Laser iridotomy is the treatment of choice for angle-closure glaucoma. Iridotomy is performed using either an argon laser or an Nd:YAG laser.

The laser beam creates an opening in the iris through which the fluid (aqueous humor), which is trapped in the posterior chamber, can reach the anterior chamber and the trabecular meshwork (or drainage channels). As the fluid flows into the anterior chamber through this opening in the iris, the pressure behind the iris (inside the eye) falls, allowing the iris to return to its normal position. This procedure usually opens the angle of the anterior chamber and relieves the blockage at the trabecular meshwork. In patients with plateau iris, iridotomy will usually break an attack of angle closure. However, the structural abnormality of the peripheral iris will still exist and must be monitored.

If the cornea is extremely cloudy or if the person cannot cooperate, or if the iris cannot be accessed with a laser beam for some reason, a surgical (or incisional) iridectomy is performed, in which the eye doctor creates the hole in the iris through a surgical incision.

Laser gonioplasty

Laser gonioplasty is sometimes used together with iridotomy as a treatment for angle-closure glaucoma or as a temporary measure to open the angle until a laser iridotomy can be performed.

During a laser gonioplasty, a laser beam is used to create multiple burns in the iris. These burns cause the iris to contract, pulling the iris out of the angle and opening the angle, causing the pressure to decrease.

Other aqueous drainage surgery

In situations in which the attack of acute angle-closure glaucoma has existed without treatment for a longer period of time or there have been repeated attacks of acute angle-closure glaucoma, adhesions and scarring may be present between the peripheral cornea and the iris (peripheral anterior synechiae or PAS), permanently closing the angle. This is called chronic angle-closure glaucoma. This type of glaucoma is not curable with iridotomy or iridectomy. In such cases, the ophthalmologist will surgically create a new drainage system for the fluid in the anterior chamber, either through a trabeculectomy or using an aqueous shunt device.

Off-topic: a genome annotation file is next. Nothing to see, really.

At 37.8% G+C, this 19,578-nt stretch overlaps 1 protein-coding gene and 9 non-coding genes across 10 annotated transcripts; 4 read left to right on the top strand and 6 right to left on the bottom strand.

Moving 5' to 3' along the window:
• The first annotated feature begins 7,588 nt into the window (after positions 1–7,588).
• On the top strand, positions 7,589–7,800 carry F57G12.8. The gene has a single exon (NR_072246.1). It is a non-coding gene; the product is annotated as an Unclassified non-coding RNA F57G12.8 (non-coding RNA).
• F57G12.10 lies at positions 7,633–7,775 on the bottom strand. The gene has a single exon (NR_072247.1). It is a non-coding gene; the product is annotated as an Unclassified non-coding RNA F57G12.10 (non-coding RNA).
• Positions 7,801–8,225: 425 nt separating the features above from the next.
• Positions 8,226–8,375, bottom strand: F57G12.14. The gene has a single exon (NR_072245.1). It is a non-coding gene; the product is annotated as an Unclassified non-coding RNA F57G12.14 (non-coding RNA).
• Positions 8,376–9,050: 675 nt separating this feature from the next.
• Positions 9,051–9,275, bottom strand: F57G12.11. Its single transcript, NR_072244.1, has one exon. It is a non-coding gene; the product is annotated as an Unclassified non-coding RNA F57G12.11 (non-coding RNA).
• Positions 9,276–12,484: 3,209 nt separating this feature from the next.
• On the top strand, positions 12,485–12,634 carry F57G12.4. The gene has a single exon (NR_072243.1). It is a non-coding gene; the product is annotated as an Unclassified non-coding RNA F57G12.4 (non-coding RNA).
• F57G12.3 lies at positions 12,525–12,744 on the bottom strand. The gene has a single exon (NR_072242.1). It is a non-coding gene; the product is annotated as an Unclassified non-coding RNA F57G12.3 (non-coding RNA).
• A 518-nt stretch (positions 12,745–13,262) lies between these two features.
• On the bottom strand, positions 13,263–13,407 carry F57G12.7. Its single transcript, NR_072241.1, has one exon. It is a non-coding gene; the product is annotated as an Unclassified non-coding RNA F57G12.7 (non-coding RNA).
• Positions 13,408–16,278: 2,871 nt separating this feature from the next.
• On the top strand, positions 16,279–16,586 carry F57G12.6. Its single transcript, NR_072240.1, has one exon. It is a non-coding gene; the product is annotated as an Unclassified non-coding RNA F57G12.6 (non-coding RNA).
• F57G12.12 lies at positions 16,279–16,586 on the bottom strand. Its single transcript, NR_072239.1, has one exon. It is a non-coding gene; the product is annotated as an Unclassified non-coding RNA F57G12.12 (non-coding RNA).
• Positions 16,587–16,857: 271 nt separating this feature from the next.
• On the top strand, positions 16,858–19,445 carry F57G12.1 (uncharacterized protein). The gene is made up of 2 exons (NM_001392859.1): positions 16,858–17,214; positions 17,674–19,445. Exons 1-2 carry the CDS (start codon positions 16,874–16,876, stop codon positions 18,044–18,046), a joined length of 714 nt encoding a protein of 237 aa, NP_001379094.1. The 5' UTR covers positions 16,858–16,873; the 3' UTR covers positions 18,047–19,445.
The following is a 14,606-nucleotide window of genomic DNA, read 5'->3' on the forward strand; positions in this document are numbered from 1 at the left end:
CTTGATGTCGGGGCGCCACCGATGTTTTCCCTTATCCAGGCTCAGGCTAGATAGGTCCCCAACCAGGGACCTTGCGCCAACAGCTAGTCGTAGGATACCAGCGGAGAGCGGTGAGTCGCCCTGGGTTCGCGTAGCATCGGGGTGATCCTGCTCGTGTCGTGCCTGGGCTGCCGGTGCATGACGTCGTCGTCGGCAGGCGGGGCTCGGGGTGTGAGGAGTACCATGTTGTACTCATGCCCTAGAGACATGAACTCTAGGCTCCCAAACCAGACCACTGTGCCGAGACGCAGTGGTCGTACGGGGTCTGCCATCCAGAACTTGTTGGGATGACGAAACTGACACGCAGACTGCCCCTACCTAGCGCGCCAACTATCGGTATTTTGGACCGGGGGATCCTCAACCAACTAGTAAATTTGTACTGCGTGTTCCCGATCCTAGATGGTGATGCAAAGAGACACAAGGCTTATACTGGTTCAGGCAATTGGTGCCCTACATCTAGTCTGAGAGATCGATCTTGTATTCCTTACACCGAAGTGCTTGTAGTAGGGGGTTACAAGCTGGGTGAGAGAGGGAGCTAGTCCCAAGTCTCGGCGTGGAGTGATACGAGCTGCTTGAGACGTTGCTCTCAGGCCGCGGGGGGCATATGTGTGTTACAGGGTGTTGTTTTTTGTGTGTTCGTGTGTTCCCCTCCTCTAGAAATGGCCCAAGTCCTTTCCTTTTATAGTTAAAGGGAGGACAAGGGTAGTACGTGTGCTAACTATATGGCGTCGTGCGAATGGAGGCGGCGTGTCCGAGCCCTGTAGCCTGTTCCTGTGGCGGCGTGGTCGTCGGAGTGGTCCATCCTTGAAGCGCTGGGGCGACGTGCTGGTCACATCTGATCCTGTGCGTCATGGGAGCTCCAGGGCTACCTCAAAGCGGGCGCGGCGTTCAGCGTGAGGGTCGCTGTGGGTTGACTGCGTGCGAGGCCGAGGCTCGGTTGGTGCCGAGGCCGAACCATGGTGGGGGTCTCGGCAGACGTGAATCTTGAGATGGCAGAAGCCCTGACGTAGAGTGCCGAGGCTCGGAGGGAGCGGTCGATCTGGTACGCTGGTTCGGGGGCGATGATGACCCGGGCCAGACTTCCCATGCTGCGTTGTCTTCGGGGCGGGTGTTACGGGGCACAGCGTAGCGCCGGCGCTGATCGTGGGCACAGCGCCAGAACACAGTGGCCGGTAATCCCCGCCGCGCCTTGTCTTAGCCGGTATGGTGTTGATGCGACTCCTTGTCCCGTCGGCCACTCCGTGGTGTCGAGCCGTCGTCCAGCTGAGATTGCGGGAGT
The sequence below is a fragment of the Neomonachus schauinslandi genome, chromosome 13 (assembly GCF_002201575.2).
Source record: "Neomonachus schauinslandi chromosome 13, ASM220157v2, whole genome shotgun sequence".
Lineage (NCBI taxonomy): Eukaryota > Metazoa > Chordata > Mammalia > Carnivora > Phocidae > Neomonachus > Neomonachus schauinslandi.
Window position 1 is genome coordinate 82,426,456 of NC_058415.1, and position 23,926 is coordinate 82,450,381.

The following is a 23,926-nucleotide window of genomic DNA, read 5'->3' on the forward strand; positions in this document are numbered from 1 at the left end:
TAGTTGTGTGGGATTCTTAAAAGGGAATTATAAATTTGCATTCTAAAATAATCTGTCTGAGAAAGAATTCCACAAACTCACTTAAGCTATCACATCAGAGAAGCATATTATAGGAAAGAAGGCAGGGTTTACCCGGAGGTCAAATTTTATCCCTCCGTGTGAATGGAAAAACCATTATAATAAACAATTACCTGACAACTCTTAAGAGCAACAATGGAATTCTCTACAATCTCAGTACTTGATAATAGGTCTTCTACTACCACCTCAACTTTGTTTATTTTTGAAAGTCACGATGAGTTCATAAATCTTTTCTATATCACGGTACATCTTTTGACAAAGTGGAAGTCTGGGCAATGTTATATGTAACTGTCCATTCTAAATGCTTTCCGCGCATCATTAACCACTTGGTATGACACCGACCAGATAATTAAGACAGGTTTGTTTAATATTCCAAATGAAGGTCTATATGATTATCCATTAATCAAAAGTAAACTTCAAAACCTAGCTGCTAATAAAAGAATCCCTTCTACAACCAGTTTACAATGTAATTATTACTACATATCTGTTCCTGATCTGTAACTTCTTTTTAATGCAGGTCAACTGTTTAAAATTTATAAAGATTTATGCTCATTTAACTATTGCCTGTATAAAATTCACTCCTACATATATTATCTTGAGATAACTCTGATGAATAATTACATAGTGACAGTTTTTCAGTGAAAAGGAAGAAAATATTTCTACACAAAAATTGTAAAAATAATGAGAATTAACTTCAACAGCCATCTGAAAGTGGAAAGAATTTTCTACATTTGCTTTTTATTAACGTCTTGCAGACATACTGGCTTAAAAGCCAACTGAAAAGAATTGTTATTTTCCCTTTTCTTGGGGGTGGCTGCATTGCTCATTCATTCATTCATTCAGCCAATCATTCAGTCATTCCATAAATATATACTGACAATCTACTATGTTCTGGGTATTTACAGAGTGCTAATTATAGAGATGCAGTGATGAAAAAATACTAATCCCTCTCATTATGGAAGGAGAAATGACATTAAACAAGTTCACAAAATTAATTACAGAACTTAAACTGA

In patients with plateau iris, lens extraction may be necessary to provide more room for the peripheral iris to move posteriorly.

Is Follow-up Necessary After the Initial Treatment of Acute Angle-Closure Glaucoma?

Because one may experience temporary increases in IOP after an iridotomy, IOP is checked one hour after laser treatment. A visit is then arranged for the next day. At this visit, the health care provider examines the eye and IOP is checked again. The other eye will probably be examined at this time, so the health care provider can determine if it is at risk for angle-closure glaucoma and possibly prevent its occurrence.

The patient should continue using the medicines that were chosen to treat the acute attack of glaucoma for 1 day after leaving the hospital or clinic following the iridotomy; after one day, the patient may stop taking these medications. To help reduce any inflammation, the ophthalmologist may also prescribe corticosteroid drugs for one week following surgery.

If a laser iridotomy is not successful in reducing the pressure, an ophthalmologist may repeat the gonioscopic examination to rule out the presence of peripheral anterior synechiae. If peripheral anterior synechiae are found, the patient may need a laser gonioplasty or a surgical iridotomy. If plateau iris is found and continues to cause intermittent elevation of intraocular pressure, lens extraction may be necessary. The eye doctor will discuss the next appropriate step in the patient's treatment plan with him or her.

Is It Possible to Prevent Acute Angle-Closure Glaucoma? What Is the Prognosis of Acute Angle-Closure Glaucoma?

Regular eye examinations with an ophthalmologist may identify people who are at risk for acute angle-closure glaucoma. In some people who are at high risk, a laser iridotomy may be performed to prevent an attack of acute angle-closure glaucoma. If a patient has developed primary acute angle-closure in one eye, the ophthalmologist may suggest laser iridotomy in the other eye to prevent an attack.

The prognosis for acute angle-closure glaucoma is favorable with early detection and treatment. Vision loss can occur without prompt treatment. If pain and/or decreased vision occur, the patient should promptly seek professional treatment from an ophthalmologist.

Acute Angle-Closure Glaucoma Support Groups and Counseling

Educating people with glaucoma is essential for successful medical treatment. People who understand the long-term consequences of permanent vision loss from glaucoma are more likely to comply with therapy.

Acute Angle-Closure Glaucoma Pictures

Parts of the eye.
Parts of the eye.
Elevated eye pressure is caused by a build-up of fluid inside the eye because the drainage channels (trabecular meshwork) cannot drain it properly. Elevated eye pressure can cause optic nerve damage and vision loss.
Elevated eye pressure is caused by a build-up of fluid inside the eye because the drainage channels (trabecular meshwork) cannot drain it properly. Elevated eye pressure can cause optic nerve damage and vision loss.
Reviewed on 9/11/2017


Weinreb, Robert N., Tin Aung, and Felipe A. Medeiros. "The Pathophysiology and Treatment of Glaucoma: A Review." JAMA 311.18 May 14, 2014: 1901-1911.